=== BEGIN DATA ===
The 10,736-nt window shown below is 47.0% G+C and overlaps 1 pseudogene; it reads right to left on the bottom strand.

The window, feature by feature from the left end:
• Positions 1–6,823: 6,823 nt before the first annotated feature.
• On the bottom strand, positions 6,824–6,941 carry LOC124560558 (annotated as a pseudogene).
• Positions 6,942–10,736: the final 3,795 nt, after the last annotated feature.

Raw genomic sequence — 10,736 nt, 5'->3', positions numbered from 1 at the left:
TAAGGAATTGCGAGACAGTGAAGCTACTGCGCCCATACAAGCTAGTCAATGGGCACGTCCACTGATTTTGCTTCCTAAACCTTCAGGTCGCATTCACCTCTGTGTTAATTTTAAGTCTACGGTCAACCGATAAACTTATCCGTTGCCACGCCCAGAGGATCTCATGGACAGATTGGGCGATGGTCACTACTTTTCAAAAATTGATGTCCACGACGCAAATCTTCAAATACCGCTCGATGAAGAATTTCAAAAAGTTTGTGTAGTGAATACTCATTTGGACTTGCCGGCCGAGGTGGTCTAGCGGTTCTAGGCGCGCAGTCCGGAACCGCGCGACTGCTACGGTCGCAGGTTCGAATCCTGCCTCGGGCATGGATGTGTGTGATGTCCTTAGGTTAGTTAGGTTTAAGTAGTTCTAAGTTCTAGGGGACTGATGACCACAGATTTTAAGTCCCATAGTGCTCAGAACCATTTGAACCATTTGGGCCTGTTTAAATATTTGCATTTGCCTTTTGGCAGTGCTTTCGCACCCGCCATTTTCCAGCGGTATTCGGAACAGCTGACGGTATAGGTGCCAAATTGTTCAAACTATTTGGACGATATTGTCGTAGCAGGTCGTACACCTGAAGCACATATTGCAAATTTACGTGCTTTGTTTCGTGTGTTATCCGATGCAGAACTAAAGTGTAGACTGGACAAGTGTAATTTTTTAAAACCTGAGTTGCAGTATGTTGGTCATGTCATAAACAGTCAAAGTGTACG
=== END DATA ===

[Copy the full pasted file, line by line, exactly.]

The 10,736-nt window shown below is 47.0% G+C and overlaps 1 pseudogene; it reads right to left on the bottom strand.

The window, feature by feature from the left end:
• Positions 1–6,823: 6,823 nt before the first annotated feature.
• On the bottom strand, positions 6,824–6,941 carry LOC124560558 (annotated as a pseudogene).
• Positions 6,942–10,736: the final 3,795 nt, after the last annotated feature.

Raw genomic sequence — 10,736 nt, 5'->3', positions numbered from 1 at the left:
TAAGGAATTGCGAGACAGTGAAGCTACTGCGCCCATACAAGCTAGTCAATGGGCACGTCCACTGATTTTGCTTCCTAAACCTTCAGGTCGCATTCACCTCTGTGTTAATTTTAAGTCTACGGTCAACCGATAAACTTATCCGTTGCCACGCCCAGAGGATCTCATGGACAGATTGGGCGATGGTCACTACTTTTCAAAAATTGATGTCCACGACGCAAATCTTCAAATACCGCTCGATGAAGAATTTCAAAAAGTTTGTGTAGTGAATACTCATTTGGACTTGCCGGCCGAGGTGGTCTAGCGGTTCTAGGCGCGCAGTCCGGAACCGCGCGACTGCTACGGTCGCAGGTTCGAATCCTGCCTCGGGCATGGATGTGTGTGATGTCCTTAGGTTAGTTAGGTTTAAGTAGTTCTAAGTTCTAGGGGACTGATGACCACAGATTTTAAGTCCCATAGTGCTCAGAACCATTTGAACCATTTGGGCCTGTTTAAATATTTGCATTTGCCTTTTGGCAGTGCTTTCGCACCCGCCATTTTCCAGCGGTATTCGGAACAGCTGACGGTATAGGTGCCAAATTGTTCAAACTATTTGGACGATATTGTCGTAGCAGGTCGTACACCTGAAGCACATATTGCAAATTTACGTGCTTTGTTTCGTGTGTTATCCGATGCAGAACTAAAGTGTAGACTGGACAAGTGTAATTTTTTAAAACCTGAGTTGCAGTATGTTGGTCATGTCATAAACAGTCAAAGTGTACG